You are also on faculty at the University of Colorado School of Dental Medicine. How do you split your time between private practice and working with students?
I never thought I would be a part of the education community. Having English as a second language sometimes creates a hurdle for me, but I appreciate that my students and residents don’t make a big deal out of it. When I see them learn, grasp and create what is expected in their objectives, I realize that no matter what language you speak or how you interact, the beauty is in the final result. Teaching is a big part of my life now and I love it. If you ask my team at the private practice, I always choose students over them because I know they are the future of our field.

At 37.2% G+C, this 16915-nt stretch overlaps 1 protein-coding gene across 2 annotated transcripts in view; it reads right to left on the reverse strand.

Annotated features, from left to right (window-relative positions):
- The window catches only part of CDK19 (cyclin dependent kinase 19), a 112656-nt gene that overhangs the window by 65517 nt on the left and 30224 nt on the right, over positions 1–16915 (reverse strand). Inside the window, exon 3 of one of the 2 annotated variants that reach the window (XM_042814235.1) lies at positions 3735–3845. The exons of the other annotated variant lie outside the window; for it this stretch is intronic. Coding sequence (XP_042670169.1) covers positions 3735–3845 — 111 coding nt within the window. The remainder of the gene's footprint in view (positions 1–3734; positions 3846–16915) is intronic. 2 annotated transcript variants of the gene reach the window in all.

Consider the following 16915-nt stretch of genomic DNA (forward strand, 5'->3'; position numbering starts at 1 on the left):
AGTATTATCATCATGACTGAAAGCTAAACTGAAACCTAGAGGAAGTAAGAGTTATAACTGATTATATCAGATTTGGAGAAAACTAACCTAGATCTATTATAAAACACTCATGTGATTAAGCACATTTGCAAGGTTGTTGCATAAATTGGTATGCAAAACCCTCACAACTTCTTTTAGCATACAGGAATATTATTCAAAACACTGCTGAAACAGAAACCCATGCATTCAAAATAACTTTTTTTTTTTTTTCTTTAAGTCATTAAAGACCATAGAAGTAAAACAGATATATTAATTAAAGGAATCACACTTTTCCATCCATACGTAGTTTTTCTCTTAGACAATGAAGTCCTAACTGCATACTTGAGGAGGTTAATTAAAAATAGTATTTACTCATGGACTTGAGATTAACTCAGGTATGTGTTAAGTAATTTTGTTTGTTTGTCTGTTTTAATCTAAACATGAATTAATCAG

I love when students come to shadow at the office and show interest in periodontal practice and treatments. In essence, we learn from our teachers, we copy their treatment, philosophies and practices before we eventually create our own. At the same time, I also believe teaching helps the teacher develop and enforce skills as well. Teaching forces the teacher to view the subject from a new perspective and students’ questions bring forth new ideas. The better clinical instructors we have, the more for our students to learn from, the better clinicians will graduate to do their own great work.
What is one piece of advice you regularly give your students?
Spend an extra five minutes with the patient. This is the difference between a good dentist and a very good dentist. It can make a difference in making a finish line better, meaning a better impression, better occlusion for your restoration, making a patient feel more comfortable, etc. The “devil is in details” and these five minutes can make a huge impact.